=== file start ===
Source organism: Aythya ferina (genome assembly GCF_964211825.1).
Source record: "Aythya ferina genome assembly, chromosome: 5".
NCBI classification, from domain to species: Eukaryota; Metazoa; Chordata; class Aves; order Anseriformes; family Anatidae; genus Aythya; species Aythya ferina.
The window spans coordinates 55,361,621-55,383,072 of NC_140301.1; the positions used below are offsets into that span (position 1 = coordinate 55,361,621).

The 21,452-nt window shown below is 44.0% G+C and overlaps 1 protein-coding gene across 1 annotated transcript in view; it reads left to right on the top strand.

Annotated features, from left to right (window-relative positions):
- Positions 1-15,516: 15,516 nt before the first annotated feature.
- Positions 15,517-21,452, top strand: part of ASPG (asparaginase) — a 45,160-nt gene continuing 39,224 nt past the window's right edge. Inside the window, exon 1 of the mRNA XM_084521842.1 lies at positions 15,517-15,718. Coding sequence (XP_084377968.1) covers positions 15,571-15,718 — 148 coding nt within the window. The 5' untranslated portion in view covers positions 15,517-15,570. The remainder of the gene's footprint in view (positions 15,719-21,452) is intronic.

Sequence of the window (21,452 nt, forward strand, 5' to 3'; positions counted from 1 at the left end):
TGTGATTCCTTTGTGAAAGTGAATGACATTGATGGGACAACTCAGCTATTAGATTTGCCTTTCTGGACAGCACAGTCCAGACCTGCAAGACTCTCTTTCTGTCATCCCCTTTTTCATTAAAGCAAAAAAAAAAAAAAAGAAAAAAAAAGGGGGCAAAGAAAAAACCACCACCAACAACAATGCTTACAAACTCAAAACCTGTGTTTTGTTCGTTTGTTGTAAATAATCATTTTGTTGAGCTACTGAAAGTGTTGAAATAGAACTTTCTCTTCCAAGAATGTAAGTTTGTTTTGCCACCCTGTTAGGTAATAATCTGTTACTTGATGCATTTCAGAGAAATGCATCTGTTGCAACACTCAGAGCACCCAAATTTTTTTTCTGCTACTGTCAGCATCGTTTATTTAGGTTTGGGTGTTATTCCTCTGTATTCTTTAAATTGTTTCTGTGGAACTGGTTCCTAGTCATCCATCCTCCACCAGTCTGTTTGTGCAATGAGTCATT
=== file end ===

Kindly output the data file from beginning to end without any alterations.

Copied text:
Source organism: Aythya ferina (genome assembly GCF_964211825.1).
Source record: "Aythya ferina genome assembly, chromosome: 5".
NCBI classification, from domain to species: Eukaryota; Metazoa; Chordata; class Aves; order Anseriformes; family Anatidae; genus Aythya; species Aythya ferina.
The window spans coordinates 55,361,621-55,383,072 of NC_140301.1; the positions used below are offsets into that span (position 1 = coordinate 55,361,621).

The 21,452-nt window shown below is 44.0% G+C and overlaps 1 protein-coding gene across 1 annotated transcript in view; it reads left to right on the top strand.

Annotated features, from left to right (window-relative positions):
- Positions 1-15,516: 15,516 nt before the first annotated feature.
- Positions 15,517-21,452, top strand: part of ASPG (asparaginase) — a 45,160-nt gene continuing 39,224 nt past the window's right edge. Inside the window, exon 1 of the mRNA XM_084521842.1 lies at positions 15,517-15,718. Coding sequence (XP_084377968.1) covers positions 15,571-15,718 — 148 coding nt within the window. The 5' untranslated portion in view covers positions 15,517-15,570. The remainder of the gene's footprint in view (positions 15,719-21,452) is intronic.

Sequence of the window (21,452 nt, forward strand, 5' to 3'; positions counted from 1 at the left end):
TGTGATTCCTTTGTGAAAGTGAATGACATTGATGGGACAACTCAGCTATTAGATTTGCCTTTCTGGACAGCACAGTCCAGACCTGCAAGACTCTCTTTCTGTCATCCCCTTTTTCATTAAAGCAAAAAAAAAAAAAAAGAAAAAAAAAGGGGGCAAAGAAAAAACCACCACCAACAACAATGCTTACAAACTCAAAACCTGTGTTTTGTTCGTTTGTTGTAAATAATCATTTTGTTGAGCTACTGAAAGTGTTGAAATAGAACTTTCTCTTCCAAGAATGTAAGTTTGTTTTGCCACCCTGTTAGGTAATAATCTGTTACTTGATGCATTTCAGAGAAATGCATCTGTTGCAACACTCAGAGCACCCAAATTTTTTTTCTGCTACTGTCAGCATCGTTTATTTAGGTTTGGGTGTTATTCCTCTGTATTCTTTAAATTGTTTCTGTGGAACTGGTTCCTAGTCATCCATCCTCCACCAGTCTGTTTGTGCAATGAGTCATT